Case Studies

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San Miguel: Succession in the Philippines' Largest Corporation

by Assoc Prof Ruth S.K. Tan and Assoc Prof Yupana Wiwattanakantang

Publication Date: 29/09/2017

In September 2011, San Miguel Corporation (SMC) celebrated its 122nd anniversary. Its chairman had just turned 76. Two years earlier, he had travelled to the United States to receive a cardiac ablation to correct an irregular heart rhythm. Succession-related questions were on his mind. SMC needed a clear plan for the leadership transition. The charismatic chairman spent his life successfully exploiting business opportunities, growing SMC from a small brewery company into a giant business group. By 2011, SMC was the largest corporation in the Philippines in terms of revenue—accounting for about 6 per cent of the country’s gross domestic product and employing about 17,000 people. The group engaged in a wide range of businesses including mining, oil refining and distribution, power, telecommunications, airlines, airports, and infrastructure. How could the company continue to thrive without its remarkable leader? Finding a path towards a smooth leadership succession would be a difficult task.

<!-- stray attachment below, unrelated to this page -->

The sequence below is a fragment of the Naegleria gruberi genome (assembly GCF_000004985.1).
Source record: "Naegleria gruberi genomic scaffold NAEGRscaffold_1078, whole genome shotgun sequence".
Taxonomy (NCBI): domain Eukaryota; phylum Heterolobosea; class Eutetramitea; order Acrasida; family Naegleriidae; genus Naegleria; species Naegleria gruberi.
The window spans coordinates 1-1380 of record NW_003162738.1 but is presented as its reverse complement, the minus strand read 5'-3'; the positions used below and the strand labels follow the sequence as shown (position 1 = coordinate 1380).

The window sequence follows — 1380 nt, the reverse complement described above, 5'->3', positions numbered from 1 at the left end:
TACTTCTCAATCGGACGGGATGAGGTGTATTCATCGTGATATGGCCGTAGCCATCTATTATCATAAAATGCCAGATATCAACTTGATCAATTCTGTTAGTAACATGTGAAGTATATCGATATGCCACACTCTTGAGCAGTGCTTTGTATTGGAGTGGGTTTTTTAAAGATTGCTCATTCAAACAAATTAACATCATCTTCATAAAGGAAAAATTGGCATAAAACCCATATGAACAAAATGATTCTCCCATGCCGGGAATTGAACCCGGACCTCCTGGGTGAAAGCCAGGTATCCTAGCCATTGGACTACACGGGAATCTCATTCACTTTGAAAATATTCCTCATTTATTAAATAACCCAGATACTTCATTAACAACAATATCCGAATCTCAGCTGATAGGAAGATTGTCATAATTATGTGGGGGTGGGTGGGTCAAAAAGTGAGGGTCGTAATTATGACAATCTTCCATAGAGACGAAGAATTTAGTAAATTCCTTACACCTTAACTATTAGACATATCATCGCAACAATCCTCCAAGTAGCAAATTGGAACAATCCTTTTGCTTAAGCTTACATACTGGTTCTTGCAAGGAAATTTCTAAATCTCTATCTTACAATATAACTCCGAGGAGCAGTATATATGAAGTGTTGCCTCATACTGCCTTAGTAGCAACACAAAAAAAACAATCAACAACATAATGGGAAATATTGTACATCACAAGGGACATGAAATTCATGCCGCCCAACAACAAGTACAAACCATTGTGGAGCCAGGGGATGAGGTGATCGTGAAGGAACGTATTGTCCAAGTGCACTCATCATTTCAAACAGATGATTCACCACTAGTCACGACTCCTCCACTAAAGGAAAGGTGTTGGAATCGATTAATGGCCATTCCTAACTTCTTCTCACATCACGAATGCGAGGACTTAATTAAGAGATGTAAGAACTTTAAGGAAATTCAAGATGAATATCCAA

For NUS Business School: (Faculty only)
To obtain a free copy of the case, please contact Ms Kwok Siew Geok (bizksg@nus.edu.sg)


L’Oreal India: Where Beauty Meets Tradition

by Assoc Prof Prem Shamdasani 

Publication Date: 29/09/2017